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Around the Home: Its blueberry season in Georgia
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Rabbiteye blueberries are native to Georgia and compose most of our commercial blueberries production. In 2008, Georgia ranked fourth in blueberry production by producing 41 million pounds. Georgia has more than 16 thousand acres of blueberries.

Blueberries are harvested in Georgia from late May through mid July. In Georgia, blueberries are grown commercially primarily in the southern part of the state. But some also are grown in the North Georgia mountains.

Under good management, blueberry bushes will produce some fruit the second or third year after transplanting. By the sixth, year they will yield as much as 2 gallons each. The yield will continue to increase for several years as the plants get larger.

Handling blueberries

Blueberries are not as perishable as most other berries. While other berries keep their quality only a day or two after you buy them, blueberries will keep about a week if they are handled properly.

Use care in working with blueberries — they do bruise easily. Put blueberries in a plastic container and refrigerate them as soon as possible. Do not wash blueberries until you are ready to use them. The added moisture will hasten the growth of mold on the berries.

Freezing blueberries

Only ripe, full-flavored berries should be used for freezing. Blueberries do not have to be washed before freezing. Washing before freezing results in a tougher-skinned product. However, the berries should be harvested when they are dry, and they should be washed after thawing. Pack berries into containers, leaving headspace. Berries can also be frozen first on a tray and then packed into containers.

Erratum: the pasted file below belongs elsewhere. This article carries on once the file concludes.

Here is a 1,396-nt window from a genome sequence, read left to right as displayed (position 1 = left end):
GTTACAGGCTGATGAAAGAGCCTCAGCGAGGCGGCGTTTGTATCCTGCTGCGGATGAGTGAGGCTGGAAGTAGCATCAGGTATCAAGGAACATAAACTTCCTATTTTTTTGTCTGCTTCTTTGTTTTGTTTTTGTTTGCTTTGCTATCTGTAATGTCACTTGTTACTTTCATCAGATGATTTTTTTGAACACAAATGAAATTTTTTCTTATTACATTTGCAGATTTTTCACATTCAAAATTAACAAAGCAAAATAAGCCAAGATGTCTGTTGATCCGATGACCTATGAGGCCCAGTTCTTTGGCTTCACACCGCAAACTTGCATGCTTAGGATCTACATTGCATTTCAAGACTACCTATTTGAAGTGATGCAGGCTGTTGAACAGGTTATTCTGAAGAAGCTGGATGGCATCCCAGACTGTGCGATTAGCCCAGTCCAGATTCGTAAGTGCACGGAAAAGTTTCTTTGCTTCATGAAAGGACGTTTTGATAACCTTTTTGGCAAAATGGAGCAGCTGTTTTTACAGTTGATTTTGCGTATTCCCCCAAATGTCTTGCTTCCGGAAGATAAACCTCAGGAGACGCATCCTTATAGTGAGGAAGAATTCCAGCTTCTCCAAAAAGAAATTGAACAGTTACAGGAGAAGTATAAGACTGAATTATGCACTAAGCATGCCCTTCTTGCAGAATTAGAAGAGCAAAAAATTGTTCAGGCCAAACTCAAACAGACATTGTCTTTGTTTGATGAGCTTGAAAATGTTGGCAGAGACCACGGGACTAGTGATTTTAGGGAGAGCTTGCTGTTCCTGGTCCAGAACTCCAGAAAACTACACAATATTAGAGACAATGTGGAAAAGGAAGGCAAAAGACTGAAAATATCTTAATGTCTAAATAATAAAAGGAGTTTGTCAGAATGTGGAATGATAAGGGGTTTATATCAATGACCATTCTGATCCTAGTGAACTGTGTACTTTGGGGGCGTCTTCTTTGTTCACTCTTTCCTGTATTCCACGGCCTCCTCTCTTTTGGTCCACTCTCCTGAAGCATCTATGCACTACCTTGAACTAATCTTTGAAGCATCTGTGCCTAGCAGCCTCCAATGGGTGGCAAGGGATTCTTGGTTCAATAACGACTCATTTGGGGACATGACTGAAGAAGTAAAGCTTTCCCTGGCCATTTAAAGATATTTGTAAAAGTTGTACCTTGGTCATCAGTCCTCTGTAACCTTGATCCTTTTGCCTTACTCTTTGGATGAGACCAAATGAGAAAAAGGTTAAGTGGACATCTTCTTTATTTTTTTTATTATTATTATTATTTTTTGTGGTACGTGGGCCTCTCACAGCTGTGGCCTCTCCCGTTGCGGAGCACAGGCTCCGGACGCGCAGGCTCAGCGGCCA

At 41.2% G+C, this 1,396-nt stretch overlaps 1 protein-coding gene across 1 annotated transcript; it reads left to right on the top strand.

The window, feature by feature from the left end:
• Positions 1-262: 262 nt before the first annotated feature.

Crushed or pureed

Wash the blueberries. Crush, press berries through a fine sieve, or puree in a blender or food processor. Mix 1 to 1 1/8 cups of sugar with each quart (2 pounds) of crushed berries or puree. Stir until sugar is dissolved. Pack into containers, leaving headspace. Seal and freeze.

Nutritional value of blueberries

Blueberries can be classified as a convenience food because there is no pitting, peeling or waste. A pint serves four people generously, and a half-cup serving of blueberries contains only 44 calories.

Fresh blueberries are a source of vitamins A and C, soluble fiber, potassium, phytochemicals and phosphorous. Research concludes that the antioxidants in blueberries help protect the body against chronic diseases associated with aging.

The folic acid may help guard against cervical cancer and may benefit the fetus during pregnancy. Blueberries also help prevent urinary tract infections like cranberries.

Shiny, plump blueberries are delightful to eat:

Sprinkle fresh blueberries on cereal, ice cream, melons, or meringue shells.

Use blueberry sauce on vanilla pudding or ice cream.

Make blueberry crepes. Place sweetened blueberries sprinkled with lemon juice in the center of freshly cooked crepes and roll the crepes. Top with whipped cream and more berries or a blueberry sauce.

Stir blueberries into pancake, waffle, or cake batter.

Nestle a few blueberries inside biscuits along with a little butter and sugar, bake and serve hot.

Source: University of Georgia College of Agricultural
and Environmental Sciences and Alabama Cooperative.

Debbie Wilburn is a county extension agent in consumer science with the Hall County Extension. Contact: 770-535-8290.

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